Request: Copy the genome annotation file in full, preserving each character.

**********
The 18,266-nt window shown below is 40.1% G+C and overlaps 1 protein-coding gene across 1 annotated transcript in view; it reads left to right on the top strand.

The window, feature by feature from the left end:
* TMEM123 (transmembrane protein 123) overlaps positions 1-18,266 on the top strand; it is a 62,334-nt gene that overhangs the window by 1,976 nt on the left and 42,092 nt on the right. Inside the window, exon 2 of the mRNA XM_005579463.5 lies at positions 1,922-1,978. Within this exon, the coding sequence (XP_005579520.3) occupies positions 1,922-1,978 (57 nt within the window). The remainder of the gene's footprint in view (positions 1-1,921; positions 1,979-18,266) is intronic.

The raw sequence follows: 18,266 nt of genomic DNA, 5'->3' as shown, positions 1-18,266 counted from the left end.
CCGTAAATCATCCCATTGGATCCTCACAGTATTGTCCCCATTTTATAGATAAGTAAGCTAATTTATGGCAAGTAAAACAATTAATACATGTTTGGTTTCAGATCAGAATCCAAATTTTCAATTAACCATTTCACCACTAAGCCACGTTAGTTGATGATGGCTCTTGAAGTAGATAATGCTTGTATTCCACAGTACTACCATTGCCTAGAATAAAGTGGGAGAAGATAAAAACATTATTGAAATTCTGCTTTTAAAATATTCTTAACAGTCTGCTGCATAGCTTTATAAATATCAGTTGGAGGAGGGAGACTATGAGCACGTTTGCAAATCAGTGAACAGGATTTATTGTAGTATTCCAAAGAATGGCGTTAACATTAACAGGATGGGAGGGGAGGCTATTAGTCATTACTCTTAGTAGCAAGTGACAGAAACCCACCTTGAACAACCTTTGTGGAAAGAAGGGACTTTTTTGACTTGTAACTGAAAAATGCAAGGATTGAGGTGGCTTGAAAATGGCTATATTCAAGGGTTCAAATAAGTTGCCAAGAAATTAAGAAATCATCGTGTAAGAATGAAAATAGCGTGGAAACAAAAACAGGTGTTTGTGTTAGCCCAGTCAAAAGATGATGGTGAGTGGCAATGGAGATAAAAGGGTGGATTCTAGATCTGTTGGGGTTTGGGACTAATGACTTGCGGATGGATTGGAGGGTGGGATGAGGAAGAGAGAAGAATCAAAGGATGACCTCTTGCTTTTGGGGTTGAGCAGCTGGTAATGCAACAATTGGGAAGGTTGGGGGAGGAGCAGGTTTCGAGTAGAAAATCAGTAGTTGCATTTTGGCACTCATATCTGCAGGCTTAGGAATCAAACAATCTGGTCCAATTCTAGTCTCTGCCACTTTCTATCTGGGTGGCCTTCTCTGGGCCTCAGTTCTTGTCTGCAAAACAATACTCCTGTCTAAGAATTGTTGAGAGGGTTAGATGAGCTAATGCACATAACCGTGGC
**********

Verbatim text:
The 18,266-nt window shown below is 40.1% G+C and overlaps 1 protein-coding gene across 1 annotated transcript in view; it reads left to right on the top strand.

The window, feature by feature from the left end:
* TMEM123 (transmembrane protein 123) overlaps positions 1-18,266 on the top strand; it is a 62,334-nt gene that overhangs the window by 1,976 nt on the left and 42,092 nt on the right. Inside the window, exon 2 of the mRNA XM_005579463.5 lies at positions 1,922-1,978. Within this exon, the coding sequence (XP_005579520.3) occupies positions 1,922-1,978 (57 nt within the window). The remainder of the gene's footprint in view (positions 1-1,921; positions 1,979-18,266) is intronic.

The raw sequence follows: 18,266 nt of genomic DNA, 5'->3' as shown, positions 1-18,266 counted from the left end.
CCGTAAATCATCCCATTGGATCCTCACAGTATTGTCCCCATTTTATAGATAAGTAAGCTAATTTATGGCAAGTAAAACAATTAATACATGTTTGGTTTCAGATCAGAATCCAAATTTTCAATTAACCATTTCACCACTAAGCCACGTTAGTTGATGATGGCTCTTGAAGTAGATAATGCTTGTATTCCACAGTACTACCATTGCCTAGAATAAAGTGGGAGAAGATAAAAACATTATTGAAATTCTGCTTTTAAAATATTCTTAACAGTCTGCTGCATAGCTTTATAAATATCAGTTGGAGGAGGGAGACTATGAGCACGTTTGCAAATCAGTGAACAGGATTTATTGTAGTATTCCAAAGAATGGCGTTAACATTAACAGGATGGGAGGGGAGGCTATTAGTCATTACTCTTAGTAGCAAGTGACAGAAACCCACCTTGAACAACCTTTGTGGAAAGAAGGGACTTTTTTGACTTGTAACTGAAAAATGCAAGGATTGAGGTGGCTTGAAAATGGCTATATTCAAGGGTTCAAATAAGTTGCCAAGAAATTAAGAAATCATCGTGTAAGAATGAAAATAGCGTGGAAACAAAAACAGGTGTTTGTGTTAGCCCAGTCAAAAGATGATGGTGAGTGGCAATGGAGATAAAAGGGTGGATTCTAGATCTGTTGGGGTTTGGGACTAATGACTTGCGGATGGATTGGAGGGTGGGATGAGGAAGAGAGAAGAATCAAAGGATGACCTCTTGCTTTTGGGGTTGAGCAGCTGGTAATGCAACAATTGGGAAGGTTGGGGGAGGAGCAGGTTTCGAGTAGAAAATCAGTAGTTGCATTTTGGCACTCATATCTGCAGGCTTAGGAATCAAACAATCTGGTCCAATTCTAGTCTCTGCCACTTTCTATCTGGGTGGCCTTCTCTGGGCCTCAGTTCTTGTCTGCAAAACAATACTCCTGTCTAAGAATTGTTGAGAGGGTTAGATGAGCTAATGCACATAACCGTGGC